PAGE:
The food table of Austria has its roots in the mighty Austro-Hungarian Empire. It has been influenced by Hungarian, Czech, Bavarian, and Italian cuisines. Hence, you can say that the foods of Austria are essentially trans-cultural. While Austria has always been famous for its pastries and desserts, regional cuisines are now getting all the love with increasing tourism.
The nation is known to love its desserts. The most well-known example of an Austrian dessert is vanillekipferl, a winter holiday treat of small crescent-shaped delicious biscuits. These are made out of almonds or ground hazelnuts and seasoned with fresh vanilla. The biscuits have a heavy coating of white powdered sugar. The good news is that though vannilekipferl used to be baked mainly during the Christmas holidays, now you can get it almost all round the year.
Austria is also well known for its chocolates and Austria. One of the most beloved cakes is Sachertorte. This is a rich and flavorful two-layered chocolate sponge cake with a layer of fresh apricot jam and topped with dark chocolate icing chips. This cake is normally served with fresh unsweetened whipped cream.
Vienna, the capital city of Austria, is world-known for its Apfelstrudel. It is an oval-shaped pastry filled with cinnamon, diced apples, raisins, sugar, and crispy breadcrumbs. At times, the strudel can be flavored with a strong rum. Other ingredients can also be mixed with the strudel, like pine nuts, walnut, and almond slivers. You should not miss eating Beuschel ragout in Vienna, which is made out of a calf’s lungs and heart. This is similar to the Hungarian goulash and tastes just as good, if not better!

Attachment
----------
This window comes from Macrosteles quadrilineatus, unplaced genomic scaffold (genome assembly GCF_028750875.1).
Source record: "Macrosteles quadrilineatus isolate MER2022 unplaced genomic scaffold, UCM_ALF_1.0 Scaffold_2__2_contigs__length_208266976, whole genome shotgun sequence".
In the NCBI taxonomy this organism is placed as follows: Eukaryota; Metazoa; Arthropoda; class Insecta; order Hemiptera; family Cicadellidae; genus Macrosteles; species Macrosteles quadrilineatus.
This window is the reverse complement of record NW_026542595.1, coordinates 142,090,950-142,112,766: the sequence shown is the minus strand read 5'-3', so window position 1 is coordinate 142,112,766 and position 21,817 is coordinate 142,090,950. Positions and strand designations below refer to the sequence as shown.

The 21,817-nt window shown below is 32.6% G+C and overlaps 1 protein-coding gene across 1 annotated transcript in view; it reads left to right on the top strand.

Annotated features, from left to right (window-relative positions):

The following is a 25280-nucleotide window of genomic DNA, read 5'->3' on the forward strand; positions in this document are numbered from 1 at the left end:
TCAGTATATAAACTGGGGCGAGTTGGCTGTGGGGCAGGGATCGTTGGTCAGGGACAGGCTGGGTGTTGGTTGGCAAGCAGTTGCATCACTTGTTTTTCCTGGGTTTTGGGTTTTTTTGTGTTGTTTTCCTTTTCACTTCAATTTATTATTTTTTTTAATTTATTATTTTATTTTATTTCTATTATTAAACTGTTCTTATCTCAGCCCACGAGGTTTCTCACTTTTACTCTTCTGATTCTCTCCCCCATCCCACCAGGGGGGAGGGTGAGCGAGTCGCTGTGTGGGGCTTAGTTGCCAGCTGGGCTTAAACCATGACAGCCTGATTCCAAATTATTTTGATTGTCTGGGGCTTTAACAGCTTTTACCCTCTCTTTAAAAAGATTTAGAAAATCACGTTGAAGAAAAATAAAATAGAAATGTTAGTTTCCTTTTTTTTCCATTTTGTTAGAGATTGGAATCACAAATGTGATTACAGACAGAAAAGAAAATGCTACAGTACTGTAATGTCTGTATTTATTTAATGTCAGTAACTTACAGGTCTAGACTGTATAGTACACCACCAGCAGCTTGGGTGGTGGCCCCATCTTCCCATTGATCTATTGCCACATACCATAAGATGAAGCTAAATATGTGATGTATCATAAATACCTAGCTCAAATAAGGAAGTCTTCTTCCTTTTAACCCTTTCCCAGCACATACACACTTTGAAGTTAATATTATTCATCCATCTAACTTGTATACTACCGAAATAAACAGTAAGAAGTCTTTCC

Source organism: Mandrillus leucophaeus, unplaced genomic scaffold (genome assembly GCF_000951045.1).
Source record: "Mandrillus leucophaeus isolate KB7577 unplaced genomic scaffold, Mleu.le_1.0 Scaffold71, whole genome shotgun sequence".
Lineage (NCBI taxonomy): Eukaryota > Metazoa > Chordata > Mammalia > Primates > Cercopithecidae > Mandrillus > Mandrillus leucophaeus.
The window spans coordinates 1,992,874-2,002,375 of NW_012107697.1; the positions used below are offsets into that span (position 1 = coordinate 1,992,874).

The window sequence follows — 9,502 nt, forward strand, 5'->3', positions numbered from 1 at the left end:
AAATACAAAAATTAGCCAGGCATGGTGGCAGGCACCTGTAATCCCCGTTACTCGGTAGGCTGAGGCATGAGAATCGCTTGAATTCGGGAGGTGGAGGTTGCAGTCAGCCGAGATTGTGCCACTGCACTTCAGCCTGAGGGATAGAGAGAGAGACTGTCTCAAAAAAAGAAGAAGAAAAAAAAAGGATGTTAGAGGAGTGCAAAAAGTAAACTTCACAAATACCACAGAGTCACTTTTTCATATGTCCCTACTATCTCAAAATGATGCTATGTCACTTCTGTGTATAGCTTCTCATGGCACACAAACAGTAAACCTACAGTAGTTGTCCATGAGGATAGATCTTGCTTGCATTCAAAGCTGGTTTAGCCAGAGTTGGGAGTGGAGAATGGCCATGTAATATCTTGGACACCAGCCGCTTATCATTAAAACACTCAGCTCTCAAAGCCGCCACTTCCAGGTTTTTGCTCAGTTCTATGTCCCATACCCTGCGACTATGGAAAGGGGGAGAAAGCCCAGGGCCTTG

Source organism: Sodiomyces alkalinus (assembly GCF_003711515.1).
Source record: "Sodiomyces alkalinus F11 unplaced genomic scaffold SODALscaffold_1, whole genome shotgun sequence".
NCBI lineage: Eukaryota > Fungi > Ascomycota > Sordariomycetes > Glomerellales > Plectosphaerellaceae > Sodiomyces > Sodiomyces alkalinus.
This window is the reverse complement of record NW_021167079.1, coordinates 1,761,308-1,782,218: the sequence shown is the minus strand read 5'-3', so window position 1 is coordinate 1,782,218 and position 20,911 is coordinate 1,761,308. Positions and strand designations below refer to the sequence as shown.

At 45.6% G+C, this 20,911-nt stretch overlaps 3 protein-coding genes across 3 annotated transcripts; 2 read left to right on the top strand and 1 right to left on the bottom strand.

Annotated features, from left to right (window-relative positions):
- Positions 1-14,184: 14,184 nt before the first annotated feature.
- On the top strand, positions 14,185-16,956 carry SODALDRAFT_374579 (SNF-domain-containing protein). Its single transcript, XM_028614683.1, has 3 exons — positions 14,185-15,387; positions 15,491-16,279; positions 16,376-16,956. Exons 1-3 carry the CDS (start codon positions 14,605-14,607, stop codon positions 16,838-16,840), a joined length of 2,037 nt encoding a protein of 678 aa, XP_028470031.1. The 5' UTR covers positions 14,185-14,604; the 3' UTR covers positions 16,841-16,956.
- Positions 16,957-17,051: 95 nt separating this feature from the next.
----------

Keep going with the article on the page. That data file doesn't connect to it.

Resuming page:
The cuisine of neighboring Hungary influences the cuisine of Burgenland. Fish, chicken, and goose are the main ingredients in many Burgenland dishes. Also, a meal made out of steamed cornmeal known as Polenta is served as a side dish. Saint Martin’s Day is celebrated in this neighborhood with a lot of enthusiasm, and a typical goose meal known as Martinigans is prepared. And, in Austria, Christmas is not about turkey, but about serving a fresh carp dish!
In Carinthia, fish is normally served as the main course. However, meats, dairy products, and grains are also consumed by the locals and international tourists alike. One popular dish from this province is Carinthian Kasnudeln, a variety of dumplings filled with mint and fresh Central European cheese. You can also get the meat alternative of this dish, and it is known as Schlickkrapfen. The soup made from pig’s trotters is an excellent way to heat up your body on a chilly winter’s day.
Vienna is popular for its café culture, and there are numerous coffee houses all over the town, many of which have open-air terraces that are famous in the summer. Visit them for coffee pastries and hot chocolates.
Austria also has some first-class wines, mostly whites, slightly on the acid side. Wine can be mixed with mineral water and drunk pure, called “Spritzer” or “G’spritzter.” The best place to do so is at the “Heurigen” in Vienna’s suburban areas. Formerly the “Heurigen” was open only in summer, but more recently, you can have your “Spritzer” year long with a little self-served meal.
Austrian food is delicious and distinctive and is traditional of the stodgy, hearty dumplings and meat variety. Wiener Schnitzel ( fried veal escalope with breadcrumb) is something of a social dish, and Knödel is a type of dumpling that can be made either savory or sweet taste. In Vienna, the Tafelspitz (boiled beef with horseradish and potatoes) is traditionally served on Sundays and is usually accompanied by clear broth with herbs and dumplings.
Bread is taken seriously in Austria. Almost every town has its own preferred bakery, offering a wide choice of savory rolls and freshly baked sweet from 6 AM.